Violent personality Disorder
This review aims to cast light on the relationship between personality disorders (PDs) and violence, in particular on the possible mechanisms that mediate the relationship. While the literature clearly indicates that PDs are linked to violence [, ], an answer to the question “What is the link?” is obscured by several factors. First, confusion exists over how PDs should best be conceptualised and assessed, confusion that is exacerbated by the high degree of comorbidity that exists between different PDs , making their boundaries fuzzy (see Different perspectives on personality disorder: types or traits? section below). Second, confusion exists over how best to classify violence, given its heterogeneity (see Heterogeneity of violence section below). Third, any attempt to infer a causal relationship between PD and violence is fraught with difficulties. Given the overwhelming co-occurrence of multiple disorders, particularly in forensic psychiatric patients, it becomes extremely difficult to specify what is responsible for the link with violence. Moreover, violence has been found to be linked to a range of mental disorders in addition to PD , including schizophrenia (OR 7.4) ), bipolar disorder (OR 5.8) ), and depression (OR 3.0) . In reviewing the functional link between PD and violence, Duggan and Howard gave the example of a patient who meets criteria for both narcissistic and paranoid PDs, has multiple (DSM-IV) Axis I conditions including substance use and post-traumatic stress disorder (PTSD) and is prone to violence. They ask: “Does one give precedence to a blow to the individual’s self-esteem (narcissism), or to a suspiciousness of the motives of others (paranoid traits), his or her substance abuse or the activation of PTSD symptoms in explaining his or her violent behaviour?” (p.25). In other words, which condition has causal primacy in determining the links between mental disorder and violent behaviour? Below it will be suggested that to understand the link between PD and violence, one needs to move beyond traditional diagnostic categories to a consideration of trans-diagnostic variables such those identified in a New Zealand birth cohort followed prospectively into adulthood . In this study, psychiatric disorders were initially explained by three higher-order factors, Internalising, Externalising and Thought Disorder, but were explained even better by one general psychopathology factor (p), with thought disorder symptoms at its pinnacle. This general psychopathology factor was suggested to represent overall severity of psychopathology.
The central argument in this paper is first, that consideration of the motivational heterogeneity of violence requires a typology of violence that can empirically account for the varieties of violence encountered in those deemed mentally disordered. Details of such a typology, and its empirical support, are detailed under Heterogeneity of Violence below. The second contention is that the propensity to violence is linked not just to severity of personality disorder, but to overall level or severity of psychiatric morbidity. In general, the greater the degree of psychiatric morbidity (and, it is argued, general psychopathology or p), the higher is the risk of violence. It is further suggested that this broad dimension of PD severity is underpinned by emotional impulsiveness, psychopathy in its various guises, and delusional ideation. Evidence is reviewed below under Personality Disorder and Violence that supports this contention.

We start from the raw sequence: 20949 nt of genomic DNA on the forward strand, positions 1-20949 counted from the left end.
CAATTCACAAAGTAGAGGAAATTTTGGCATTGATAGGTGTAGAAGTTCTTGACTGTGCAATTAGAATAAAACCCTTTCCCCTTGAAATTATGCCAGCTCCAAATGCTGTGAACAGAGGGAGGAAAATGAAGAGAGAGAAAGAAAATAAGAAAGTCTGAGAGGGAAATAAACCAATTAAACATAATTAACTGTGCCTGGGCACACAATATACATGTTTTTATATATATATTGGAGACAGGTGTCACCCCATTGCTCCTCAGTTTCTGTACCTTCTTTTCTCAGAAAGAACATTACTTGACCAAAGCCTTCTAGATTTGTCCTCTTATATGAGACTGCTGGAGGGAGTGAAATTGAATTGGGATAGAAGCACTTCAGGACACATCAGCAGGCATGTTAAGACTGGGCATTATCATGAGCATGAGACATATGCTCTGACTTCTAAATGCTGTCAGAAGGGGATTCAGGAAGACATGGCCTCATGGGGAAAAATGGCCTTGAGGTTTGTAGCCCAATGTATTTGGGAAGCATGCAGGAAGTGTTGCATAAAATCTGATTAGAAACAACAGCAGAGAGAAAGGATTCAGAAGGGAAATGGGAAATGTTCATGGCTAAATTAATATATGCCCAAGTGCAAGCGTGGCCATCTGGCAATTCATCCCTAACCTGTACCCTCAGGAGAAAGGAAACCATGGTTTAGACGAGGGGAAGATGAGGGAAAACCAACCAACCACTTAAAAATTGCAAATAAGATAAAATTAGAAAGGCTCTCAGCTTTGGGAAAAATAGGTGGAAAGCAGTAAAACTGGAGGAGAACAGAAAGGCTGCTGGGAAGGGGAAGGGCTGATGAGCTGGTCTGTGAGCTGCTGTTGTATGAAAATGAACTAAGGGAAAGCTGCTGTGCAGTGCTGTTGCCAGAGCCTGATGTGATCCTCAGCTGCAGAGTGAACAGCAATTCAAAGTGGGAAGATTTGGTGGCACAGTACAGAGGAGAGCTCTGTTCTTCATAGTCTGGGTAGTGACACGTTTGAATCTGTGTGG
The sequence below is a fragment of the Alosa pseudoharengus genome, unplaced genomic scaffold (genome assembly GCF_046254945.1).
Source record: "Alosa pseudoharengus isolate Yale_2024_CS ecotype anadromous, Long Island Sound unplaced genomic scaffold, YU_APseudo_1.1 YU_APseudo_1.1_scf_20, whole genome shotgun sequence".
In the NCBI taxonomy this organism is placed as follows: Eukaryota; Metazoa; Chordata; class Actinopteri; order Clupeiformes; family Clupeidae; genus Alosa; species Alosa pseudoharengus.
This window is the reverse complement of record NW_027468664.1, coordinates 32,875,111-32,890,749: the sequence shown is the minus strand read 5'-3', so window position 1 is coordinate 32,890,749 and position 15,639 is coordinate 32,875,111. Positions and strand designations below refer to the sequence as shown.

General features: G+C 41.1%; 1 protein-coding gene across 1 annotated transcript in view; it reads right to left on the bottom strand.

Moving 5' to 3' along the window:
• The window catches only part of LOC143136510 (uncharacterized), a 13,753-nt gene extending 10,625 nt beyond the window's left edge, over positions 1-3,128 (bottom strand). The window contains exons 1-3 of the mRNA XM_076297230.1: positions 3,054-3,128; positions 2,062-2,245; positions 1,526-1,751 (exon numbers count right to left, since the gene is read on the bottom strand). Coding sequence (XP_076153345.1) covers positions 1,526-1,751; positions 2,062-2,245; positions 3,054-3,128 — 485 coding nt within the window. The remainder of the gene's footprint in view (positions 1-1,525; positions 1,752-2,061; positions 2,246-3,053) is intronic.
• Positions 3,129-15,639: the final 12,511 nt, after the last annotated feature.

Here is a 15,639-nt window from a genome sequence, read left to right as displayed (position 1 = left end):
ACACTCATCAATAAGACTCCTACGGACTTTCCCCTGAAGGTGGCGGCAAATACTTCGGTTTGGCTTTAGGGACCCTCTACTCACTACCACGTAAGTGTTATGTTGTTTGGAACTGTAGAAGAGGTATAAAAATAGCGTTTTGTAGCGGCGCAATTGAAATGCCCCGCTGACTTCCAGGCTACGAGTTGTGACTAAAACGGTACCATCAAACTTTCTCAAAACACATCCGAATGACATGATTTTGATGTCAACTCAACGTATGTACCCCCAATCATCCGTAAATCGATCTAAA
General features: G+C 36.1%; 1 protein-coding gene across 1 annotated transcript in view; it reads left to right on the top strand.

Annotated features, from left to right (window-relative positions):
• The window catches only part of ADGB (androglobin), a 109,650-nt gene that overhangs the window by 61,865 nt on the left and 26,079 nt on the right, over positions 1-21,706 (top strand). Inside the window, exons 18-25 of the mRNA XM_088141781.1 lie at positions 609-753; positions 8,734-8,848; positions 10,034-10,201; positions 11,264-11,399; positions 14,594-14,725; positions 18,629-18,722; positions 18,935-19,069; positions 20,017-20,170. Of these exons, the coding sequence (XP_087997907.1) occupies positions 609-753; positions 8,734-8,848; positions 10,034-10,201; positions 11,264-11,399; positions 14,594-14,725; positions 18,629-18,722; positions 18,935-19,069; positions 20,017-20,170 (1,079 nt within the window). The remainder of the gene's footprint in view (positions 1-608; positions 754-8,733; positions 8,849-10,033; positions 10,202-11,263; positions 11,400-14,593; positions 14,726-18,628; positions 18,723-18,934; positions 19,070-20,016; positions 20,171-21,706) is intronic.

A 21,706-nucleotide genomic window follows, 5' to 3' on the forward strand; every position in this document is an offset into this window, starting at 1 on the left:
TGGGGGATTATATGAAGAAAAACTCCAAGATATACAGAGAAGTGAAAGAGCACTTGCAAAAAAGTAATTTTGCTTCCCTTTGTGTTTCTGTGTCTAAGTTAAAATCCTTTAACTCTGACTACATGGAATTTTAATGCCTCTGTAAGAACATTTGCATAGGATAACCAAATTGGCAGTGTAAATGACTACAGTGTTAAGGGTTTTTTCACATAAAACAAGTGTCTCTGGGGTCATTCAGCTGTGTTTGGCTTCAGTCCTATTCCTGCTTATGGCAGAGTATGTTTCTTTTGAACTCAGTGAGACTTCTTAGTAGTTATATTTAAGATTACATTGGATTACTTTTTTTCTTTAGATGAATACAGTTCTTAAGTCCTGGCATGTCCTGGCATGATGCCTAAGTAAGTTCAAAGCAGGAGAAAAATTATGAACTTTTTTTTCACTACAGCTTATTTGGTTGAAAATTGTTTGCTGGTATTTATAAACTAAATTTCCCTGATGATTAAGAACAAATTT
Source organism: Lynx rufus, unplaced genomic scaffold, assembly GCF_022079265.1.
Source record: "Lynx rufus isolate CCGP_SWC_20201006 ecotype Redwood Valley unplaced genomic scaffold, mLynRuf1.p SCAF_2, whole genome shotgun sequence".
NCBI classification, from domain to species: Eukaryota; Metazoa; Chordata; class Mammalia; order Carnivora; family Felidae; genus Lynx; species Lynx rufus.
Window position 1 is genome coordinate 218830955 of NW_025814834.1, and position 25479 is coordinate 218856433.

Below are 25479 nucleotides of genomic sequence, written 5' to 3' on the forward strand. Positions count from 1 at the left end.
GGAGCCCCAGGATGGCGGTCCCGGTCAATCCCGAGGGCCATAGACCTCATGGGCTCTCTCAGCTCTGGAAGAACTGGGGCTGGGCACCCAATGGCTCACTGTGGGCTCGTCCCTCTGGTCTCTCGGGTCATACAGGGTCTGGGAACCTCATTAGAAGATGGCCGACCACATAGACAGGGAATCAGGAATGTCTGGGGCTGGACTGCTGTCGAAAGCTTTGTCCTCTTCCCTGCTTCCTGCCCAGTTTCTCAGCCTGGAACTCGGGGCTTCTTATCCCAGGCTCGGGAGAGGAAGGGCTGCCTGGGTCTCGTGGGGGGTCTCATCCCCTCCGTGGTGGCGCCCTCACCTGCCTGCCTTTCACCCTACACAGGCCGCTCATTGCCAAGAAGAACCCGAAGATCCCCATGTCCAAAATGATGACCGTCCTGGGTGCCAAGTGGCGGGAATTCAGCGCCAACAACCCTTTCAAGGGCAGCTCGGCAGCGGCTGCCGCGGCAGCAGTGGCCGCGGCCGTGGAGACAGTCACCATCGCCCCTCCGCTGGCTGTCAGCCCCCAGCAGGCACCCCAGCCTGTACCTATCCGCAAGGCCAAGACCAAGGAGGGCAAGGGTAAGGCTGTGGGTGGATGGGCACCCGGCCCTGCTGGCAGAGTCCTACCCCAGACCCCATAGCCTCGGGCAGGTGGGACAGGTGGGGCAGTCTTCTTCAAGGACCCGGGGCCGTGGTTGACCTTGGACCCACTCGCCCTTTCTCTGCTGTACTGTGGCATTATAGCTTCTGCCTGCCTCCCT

Different perspectives on personality disorder: types or traits?
Prior to the emergence of DSM-5 in 2013 , it was a longstanding criticism of the diagnostic categories for PD contained in previous editions of the DSM that they lacked specificity or discriminant validity; that is to say, there was considerable overlap between PD categories. As a consequence, different PDs frequently co-occurred in the same individual; indeed, high PD comorbidity is more often the rule than the exception . Unlike in general community and clinical samples, comorbidity between antisocial and borderline PDs has been found to be especially prevalent in forensic psychiatric samples, reaching nearly 80 % in women deemed “dangerous and severely personality disordered” . This highlights the lack of generalizability of PD comorbidity patterns from one type of sample to another . Moreover, antisocial/borderline PD comorbidity has been found to be strongly associated with degree of severe violence perpetrated by personality disordered offenders . Over half of the comorbidity between antisocial and borderline PDs is reported to arise from genetic factors , and these disorders share genetic and environmental risk factors over and above those common to all Cluster B disorders (antisocial, borderline, narcissistic and histrionic) .
The Five Factor Model (FFM) of personality can help us understand why some PDs are more highly comorbid with each other than others . In particular, it explains why antisocial PD is most highly associated with borderline PD. In terms of FFM, both antisocial PD and borderline PD are primarily characterized by low levels of Agreeableness facets and low levels of Conscientiousness facets, but in addition borderline PD is significantly and positively related to all Neuroticism facets (anxiousness, angry hostility, depressiveness, self-consciousness, impulsiveness and vulnerability). These considerations were largely the impetus for development of the trait-based approach adopted in section of DSM-5, where 5 domains or dimensions of personality - broadly aligned with the FFM domains - are represented: Antagonism, Disinhibition, Psychoticism, Negative Affectivity and Detachment, each comprising a constellation of more specific traits. These traits are assessed using the Personality Inventory for Diagnostic and Statistical Manual of Mental disorders (PID-5 ).